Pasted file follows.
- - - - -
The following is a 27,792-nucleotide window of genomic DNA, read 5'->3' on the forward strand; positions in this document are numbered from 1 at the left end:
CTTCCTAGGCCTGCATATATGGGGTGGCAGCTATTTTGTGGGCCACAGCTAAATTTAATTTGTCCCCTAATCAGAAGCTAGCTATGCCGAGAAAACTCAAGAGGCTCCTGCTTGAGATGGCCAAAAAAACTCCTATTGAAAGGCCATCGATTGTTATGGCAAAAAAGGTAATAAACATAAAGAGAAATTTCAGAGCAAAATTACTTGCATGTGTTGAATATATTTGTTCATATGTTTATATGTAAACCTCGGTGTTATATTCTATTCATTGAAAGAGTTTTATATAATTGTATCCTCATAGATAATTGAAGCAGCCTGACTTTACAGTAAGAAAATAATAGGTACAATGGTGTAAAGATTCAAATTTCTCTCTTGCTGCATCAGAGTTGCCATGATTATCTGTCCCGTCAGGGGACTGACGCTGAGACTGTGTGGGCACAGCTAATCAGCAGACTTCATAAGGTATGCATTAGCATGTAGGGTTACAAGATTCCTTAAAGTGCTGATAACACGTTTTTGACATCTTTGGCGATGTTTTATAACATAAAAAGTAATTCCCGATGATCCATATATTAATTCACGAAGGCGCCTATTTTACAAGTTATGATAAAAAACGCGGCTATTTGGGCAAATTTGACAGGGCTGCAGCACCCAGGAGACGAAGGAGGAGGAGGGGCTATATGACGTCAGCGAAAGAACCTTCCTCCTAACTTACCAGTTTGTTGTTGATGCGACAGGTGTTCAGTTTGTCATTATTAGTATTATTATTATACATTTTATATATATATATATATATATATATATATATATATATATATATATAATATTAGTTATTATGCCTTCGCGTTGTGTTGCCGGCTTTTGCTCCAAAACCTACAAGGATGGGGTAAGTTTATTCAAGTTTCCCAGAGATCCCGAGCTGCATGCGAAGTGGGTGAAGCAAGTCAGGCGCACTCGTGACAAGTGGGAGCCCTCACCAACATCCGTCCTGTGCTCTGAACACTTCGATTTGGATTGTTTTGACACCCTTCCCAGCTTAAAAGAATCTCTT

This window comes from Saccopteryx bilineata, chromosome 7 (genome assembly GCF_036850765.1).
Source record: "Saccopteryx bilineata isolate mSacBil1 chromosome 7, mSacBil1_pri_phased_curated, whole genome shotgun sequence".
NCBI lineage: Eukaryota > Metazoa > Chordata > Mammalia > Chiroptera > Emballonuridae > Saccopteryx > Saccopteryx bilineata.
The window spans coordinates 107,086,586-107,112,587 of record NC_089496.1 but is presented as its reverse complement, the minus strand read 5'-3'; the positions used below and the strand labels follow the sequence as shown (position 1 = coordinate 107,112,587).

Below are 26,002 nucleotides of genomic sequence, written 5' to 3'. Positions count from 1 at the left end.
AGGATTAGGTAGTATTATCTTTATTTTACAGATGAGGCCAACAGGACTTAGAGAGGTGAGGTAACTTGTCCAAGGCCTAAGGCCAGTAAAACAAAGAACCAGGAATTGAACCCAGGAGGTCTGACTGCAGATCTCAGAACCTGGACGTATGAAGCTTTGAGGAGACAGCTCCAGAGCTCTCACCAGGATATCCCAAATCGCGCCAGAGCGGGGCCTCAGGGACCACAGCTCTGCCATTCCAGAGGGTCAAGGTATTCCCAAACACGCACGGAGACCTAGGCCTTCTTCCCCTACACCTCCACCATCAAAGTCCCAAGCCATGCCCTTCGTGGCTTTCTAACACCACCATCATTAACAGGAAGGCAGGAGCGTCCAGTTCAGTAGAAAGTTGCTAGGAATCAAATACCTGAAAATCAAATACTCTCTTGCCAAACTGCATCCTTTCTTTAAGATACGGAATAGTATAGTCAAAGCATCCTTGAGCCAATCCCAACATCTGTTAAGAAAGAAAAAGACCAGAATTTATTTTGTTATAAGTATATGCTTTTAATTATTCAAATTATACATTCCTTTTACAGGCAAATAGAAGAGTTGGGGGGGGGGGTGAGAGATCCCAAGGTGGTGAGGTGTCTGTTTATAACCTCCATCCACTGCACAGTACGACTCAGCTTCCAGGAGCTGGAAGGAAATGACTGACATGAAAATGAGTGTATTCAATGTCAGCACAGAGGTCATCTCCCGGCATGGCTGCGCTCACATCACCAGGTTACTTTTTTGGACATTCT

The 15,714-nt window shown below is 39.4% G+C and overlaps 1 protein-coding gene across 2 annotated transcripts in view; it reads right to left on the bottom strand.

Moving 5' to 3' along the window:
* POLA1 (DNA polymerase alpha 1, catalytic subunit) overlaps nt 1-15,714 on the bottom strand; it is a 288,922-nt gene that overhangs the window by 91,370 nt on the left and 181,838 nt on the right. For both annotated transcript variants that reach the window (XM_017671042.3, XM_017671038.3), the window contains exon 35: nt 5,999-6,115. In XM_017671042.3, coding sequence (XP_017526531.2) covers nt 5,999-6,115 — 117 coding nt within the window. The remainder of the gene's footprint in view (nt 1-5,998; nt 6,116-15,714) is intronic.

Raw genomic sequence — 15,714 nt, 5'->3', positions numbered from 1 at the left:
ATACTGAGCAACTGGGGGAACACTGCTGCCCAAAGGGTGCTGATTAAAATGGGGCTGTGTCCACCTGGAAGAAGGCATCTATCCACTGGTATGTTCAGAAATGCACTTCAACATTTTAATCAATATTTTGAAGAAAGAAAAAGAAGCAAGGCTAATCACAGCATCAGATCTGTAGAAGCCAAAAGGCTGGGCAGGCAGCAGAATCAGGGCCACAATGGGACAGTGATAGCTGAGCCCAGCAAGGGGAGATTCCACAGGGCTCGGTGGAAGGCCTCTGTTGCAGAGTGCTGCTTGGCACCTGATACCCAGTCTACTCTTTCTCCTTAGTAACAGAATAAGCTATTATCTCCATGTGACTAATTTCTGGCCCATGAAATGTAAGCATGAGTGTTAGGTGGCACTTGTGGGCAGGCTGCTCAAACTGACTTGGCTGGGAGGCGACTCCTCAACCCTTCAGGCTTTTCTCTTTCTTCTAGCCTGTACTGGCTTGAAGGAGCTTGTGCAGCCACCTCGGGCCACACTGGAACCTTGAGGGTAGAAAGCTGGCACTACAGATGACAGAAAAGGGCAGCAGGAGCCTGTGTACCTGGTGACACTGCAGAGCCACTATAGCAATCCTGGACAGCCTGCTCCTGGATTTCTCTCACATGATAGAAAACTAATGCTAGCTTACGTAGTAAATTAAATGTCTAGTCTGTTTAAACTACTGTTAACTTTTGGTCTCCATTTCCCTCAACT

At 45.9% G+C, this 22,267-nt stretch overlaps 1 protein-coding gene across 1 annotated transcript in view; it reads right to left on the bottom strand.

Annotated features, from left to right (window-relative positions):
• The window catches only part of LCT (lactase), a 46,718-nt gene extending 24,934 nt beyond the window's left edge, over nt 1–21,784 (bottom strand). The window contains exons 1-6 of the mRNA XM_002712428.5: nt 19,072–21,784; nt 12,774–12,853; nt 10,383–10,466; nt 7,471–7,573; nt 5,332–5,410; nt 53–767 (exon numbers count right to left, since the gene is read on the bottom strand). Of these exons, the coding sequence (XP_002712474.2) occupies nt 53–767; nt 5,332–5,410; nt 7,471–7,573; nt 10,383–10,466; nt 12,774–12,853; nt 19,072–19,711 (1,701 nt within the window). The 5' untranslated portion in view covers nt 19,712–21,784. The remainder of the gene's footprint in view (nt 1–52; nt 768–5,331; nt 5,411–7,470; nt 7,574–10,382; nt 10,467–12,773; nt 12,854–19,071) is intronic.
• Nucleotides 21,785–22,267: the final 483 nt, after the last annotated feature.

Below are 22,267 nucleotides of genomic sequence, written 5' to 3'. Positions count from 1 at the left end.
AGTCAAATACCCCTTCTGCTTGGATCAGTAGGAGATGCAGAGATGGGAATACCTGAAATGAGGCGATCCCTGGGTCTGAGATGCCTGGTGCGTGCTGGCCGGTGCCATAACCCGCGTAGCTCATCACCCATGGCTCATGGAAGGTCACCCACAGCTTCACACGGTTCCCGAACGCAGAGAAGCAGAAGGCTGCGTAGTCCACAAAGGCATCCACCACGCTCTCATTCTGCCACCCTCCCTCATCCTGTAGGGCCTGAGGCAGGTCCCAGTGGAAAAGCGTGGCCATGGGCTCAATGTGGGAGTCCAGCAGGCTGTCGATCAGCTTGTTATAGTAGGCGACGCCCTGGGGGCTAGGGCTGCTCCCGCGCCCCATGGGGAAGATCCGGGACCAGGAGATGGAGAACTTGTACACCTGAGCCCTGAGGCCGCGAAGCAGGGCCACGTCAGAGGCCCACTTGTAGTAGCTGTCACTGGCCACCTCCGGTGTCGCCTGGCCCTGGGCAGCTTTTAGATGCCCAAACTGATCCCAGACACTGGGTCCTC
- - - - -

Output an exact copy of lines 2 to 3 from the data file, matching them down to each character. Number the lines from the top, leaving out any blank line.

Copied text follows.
CTTCCTAGGCCTGCATATATGGGGTGGCAGCTATTTTGTGGGCCACAGCTAAATTTAATTTGTCCCCTAATCAGAAGCTAGCTATGCCGAGAAAACTCAAGAGGCTCCTGCTTGAGATGGCCAAAAAAACTCCTATTGAAAGGCCATCGATTGTTATGGCAAAAAAGGTAATAAACATAAAGAGAAATTTCAGAGCAAAATTACTTGCATGTGTTGAATATATTTGTTCATATGTTTATATGTAAACCTCGGTGTTATATTCTATTCATTGAAAGAGTTTTATATAATTGTATCCTCATAGATAATTGAAGCAGCCTGACTTTACAGTAAGAAAATAATAGGTACAATGGTGTAAAGATTCAAATTTCTCTCTTGCTGCATCAGAGTTGCCATGATTATCTGTCCCGTCAGGGGACTGACGCTGAGACTGTGTGGGCACAGCTAATCAGCAGACTTCATAAGGTATGCATTAGCATGTAGGGTTACAAGATTCCTTAAAGTGCTGATAACACGTTTTTGACATCTTTGGCGATGTTTTATAACATAAAAAGTAATTCCCGATGATCCATATATTAATTCACGAAGGCGCCTATTTTACAAGTTATGATAAAAAACGCGGCTATTTGGGCAAATTTGACAGGGCTGCAGCACCCAGGAGACGAAGGAGGAGGAGGGGCTATATGACGTCAGCGAAAGAACCTTCCTCCTAACTTACCAGTTTGTTGTTGATGCGACAGGTGTTCAGTTTGTCATTATTAGTATTATTATTATACATTTTATATATATATATATATATATATATATATATATATATATATATATAATATTAGTTATTATGCCTTCGCGTTGTGTTGCCGGCTTTTGCTCCAAAACCTACAAGGATGGGGTAAGTTTATTCAAGTTTCCCAGAGATCCCGAGCTGCATGCGAAGTGGGTGAAGCAAGTCAGGCGCACTCGTGACAAGTGGGAGCCCTCACCAACATCCGTCCTGTGCTCTGAACACTTCGATTTGGATTGTTTTGACACCCTTCCCAGCTTAAAAGAATCTCTT

This window comes from Saccopteryx bilineata, chromosome 7 (genome assembly GCF_036850765.1).